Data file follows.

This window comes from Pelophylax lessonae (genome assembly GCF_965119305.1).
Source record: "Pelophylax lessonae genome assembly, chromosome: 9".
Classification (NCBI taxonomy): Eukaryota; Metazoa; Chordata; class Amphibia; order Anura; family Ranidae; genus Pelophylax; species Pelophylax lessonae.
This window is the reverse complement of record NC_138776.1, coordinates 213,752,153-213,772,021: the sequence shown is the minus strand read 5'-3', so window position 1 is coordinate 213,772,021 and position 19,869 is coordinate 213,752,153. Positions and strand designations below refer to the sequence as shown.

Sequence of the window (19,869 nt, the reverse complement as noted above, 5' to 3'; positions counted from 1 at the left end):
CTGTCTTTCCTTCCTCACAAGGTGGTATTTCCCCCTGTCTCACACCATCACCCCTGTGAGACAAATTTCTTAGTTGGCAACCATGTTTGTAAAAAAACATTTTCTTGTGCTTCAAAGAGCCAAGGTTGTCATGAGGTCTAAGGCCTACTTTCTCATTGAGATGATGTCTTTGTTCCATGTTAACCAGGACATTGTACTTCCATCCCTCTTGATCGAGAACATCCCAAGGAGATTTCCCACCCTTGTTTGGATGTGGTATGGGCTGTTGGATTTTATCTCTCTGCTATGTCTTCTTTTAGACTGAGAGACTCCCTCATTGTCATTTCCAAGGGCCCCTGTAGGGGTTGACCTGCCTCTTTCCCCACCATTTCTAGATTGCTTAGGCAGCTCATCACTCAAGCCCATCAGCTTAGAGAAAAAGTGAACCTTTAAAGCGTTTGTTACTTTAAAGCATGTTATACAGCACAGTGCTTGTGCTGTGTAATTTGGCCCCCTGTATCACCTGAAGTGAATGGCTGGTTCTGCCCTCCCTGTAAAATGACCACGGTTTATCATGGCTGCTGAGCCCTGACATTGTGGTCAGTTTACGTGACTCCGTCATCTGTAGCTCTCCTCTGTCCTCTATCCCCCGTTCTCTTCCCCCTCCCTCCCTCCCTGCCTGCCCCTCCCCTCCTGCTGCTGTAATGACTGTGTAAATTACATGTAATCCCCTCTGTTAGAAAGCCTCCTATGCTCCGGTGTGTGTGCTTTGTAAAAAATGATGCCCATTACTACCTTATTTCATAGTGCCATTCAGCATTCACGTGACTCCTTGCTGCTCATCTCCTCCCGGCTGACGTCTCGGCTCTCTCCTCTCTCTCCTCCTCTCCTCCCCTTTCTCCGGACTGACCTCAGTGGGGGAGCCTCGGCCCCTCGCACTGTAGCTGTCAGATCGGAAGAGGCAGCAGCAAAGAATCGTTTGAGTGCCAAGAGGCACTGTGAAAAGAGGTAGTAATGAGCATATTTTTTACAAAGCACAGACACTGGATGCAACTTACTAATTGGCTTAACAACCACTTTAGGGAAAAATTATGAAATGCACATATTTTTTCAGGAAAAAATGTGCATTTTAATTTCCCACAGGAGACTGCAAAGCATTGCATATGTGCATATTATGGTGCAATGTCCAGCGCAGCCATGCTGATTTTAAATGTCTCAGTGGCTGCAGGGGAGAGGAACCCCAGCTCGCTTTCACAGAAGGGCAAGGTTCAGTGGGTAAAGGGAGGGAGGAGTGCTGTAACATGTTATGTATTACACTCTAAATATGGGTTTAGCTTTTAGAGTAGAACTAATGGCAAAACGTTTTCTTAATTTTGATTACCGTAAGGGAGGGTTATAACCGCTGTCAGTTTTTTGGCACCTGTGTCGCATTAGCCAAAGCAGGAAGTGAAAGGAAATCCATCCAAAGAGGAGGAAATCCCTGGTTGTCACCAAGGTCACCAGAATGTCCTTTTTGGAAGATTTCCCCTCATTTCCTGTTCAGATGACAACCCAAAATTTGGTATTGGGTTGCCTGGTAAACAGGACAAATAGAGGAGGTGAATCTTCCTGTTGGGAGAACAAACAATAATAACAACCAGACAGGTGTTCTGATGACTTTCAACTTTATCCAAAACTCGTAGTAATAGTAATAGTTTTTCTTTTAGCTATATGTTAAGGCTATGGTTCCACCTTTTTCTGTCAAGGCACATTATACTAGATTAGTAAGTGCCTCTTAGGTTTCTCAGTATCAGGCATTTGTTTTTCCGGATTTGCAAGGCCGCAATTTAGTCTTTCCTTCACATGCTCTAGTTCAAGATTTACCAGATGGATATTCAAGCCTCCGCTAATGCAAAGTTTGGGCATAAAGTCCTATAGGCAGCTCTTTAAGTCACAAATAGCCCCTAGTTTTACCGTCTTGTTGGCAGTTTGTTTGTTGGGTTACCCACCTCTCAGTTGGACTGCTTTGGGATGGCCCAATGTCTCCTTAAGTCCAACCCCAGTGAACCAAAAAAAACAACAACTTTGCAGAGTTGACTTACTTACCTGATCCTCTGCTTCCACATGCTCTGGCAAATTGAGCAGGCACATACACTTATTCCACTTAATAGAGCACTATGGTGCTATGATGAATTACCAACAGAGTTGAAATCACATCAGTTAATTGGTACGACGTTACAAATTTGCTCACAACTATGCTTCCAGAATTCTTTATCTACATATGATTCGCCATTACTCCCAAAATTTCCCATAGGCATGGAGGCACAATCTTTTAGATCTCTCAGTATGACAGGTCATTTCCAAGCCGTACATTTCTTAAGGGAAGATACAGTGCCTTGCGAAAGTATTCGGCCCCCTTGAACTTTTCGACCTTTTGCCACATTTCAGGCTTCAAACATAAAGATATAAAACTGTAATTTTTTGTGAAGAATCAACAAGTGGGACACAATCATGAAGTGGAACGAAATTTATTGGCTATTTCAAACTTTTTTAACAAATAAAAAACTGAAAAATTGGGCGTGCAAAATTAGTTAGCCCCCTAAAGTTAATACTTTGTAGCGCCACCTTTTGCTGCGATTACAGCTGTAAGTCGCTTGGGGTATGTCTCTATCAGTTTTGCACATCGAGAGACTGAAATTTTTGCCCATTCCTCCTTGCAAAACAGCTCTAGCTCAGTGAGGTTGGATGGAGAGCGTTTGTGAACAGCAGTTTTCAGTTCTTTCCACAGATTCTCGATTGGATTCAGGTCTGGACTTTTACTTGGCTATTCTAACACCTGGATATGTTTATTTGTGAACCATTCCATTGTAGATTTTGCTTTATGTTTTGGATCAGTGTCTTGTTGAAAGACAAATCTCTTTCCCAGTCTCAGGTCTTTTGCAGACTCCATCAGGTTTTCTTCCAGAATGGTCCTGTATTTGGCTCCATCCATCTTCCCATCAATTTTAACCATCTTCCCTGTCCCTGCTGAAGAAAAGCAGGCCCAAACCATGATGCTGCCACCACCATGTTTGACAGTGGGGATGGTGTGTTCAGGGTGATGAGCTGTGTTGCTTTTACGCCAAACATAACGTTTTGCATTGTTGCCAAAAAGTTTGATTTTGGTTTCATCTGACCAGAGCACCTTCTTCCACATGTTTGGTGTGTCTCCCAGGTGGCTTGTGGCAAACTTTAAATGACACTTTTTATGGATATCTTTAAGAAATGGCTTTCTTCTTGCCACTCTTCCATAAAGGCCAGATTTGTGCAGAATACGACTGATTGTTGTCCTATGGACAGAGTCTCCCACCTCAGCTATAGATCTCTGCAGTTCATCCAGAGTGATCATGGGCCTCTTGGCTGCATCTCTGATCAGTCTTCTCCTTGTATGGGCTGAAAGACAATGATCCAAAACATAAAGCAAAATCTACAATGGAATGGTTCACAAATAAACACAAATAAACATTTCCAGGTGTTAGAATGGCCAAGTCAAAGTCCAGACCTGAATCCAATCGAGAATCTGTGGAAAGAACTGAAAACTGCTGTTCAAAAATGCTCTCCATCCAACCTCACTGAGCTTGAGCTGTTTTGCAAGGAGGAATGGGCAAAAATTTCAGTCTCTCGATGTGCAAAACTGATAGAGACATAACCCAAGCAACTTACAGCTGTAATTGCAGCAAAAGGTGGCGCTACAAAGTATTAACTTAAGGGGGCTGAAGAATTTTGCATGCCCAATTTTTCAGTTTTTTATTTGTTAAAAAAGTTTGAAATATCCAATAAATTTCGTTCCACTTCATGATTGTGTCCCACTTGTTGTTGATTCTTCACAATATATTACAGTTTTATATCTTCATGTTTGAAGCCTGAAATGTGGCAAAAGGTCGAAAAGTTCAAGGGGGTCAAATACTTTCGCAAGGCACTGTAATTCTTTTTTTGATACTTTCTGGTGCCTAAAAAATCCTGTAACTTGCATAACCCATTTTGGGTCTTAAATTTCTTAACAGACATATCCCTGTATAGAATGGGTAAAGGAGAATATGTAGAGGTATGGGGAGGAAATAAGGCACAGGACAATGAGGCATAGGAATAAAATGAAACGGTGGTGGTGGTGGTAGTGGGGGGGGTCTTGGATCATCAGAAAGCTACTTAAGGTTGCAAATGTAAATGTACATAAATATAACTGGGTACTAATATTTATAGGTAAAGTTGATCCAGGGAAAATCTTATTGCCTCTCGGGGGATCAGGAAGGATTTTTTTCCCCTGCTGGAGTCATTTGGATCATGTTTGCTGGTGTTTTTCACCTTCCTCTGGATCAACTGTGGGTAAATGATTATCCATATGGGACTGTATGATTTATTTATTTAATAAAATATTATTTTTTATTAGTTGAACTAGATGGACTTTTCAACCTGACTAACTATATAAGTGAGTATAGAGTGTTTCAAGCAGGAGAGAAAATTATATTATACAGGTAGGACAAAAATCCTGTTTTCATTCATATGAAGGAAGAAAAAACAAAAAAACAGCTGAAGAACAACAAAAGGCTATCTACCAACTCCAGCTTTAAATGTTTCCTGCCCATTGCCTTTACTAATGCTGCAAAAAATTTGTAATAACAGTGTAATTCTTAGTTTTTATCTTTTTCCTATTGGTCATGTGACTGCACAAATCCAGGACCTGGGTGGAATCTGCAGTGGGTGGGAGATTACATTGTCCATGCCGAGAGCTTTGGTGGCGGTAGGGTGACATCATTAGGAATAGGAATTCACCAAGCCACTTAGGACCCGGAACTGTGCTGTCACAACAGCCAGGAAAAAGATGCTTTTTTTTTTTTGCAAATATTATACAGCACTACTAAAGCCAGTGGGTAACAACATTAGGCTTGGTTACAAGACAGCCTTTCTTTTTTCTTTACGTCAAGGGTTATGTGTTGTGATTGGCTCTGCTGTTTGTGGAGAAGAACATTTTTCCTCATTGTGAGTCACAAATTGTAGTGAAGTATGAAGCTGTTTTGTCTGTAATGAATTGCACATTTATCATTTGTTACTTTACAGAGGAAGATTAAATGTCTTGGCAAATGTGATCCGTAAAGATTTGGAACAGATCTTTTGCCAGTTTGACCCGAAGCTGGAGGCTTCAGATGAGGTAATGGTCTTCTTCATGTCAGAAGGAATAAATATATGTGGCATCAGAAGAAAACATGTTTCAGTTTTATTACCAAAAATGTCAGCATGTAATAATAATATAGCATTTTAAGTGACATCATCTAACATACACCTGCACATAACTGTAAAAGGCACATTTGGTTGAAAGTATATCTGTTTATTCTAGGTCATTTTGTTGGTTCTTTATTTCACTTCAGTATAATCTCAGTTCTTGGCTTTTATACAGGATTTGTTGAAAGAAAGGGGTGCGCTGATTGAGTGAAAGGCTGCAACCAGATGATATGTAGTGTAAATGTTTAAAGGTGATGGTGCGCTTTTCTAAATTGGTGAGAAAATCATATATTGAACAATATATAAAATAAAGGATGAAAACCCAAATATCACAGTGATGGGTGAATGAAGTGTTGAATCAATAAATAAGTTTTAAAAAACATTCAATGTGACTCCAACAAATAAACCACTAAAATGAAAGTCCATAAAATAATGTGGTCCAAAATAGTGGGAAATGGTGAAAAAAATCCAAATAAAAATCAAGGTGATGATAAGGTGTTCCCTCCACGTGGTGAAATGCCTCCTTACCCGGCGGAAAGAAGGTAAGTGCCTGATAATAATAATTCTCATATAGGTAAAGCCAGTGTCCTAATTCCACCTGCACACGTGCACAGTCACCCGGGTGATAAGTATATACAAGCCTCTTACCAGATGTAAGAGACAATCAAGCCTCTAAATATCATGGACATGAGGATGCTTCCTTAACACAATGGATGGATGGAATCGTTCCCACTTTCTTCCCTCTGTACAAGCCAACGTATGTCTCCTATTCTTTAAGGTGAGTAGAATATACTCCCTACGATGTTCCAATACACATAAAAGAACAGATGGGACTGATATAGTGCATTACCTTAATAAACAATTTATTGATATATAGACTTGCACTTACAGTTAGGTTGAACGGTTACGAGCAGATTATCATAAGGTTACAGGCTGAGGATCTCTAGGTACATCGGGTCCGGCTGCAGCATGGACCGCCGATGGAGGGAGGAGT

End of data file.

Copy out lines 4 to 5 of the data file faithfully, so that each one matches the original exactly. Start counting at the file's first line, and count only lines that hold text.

This window is the reverse complement of record NC_138776.1, coordinates 213,752,153-213,772,021: the sequence shown is the minus strand read 5'-3', so window position 1 is coordinate 213,772,021 and position 19,869 is coordinate 213,752,153. Positions and strand designations below refer to the sequence as shown.

Sequence of the window (19,869 nt, the reverse complement as noted above, 5' to 3'; positions counted from 1 at the left end):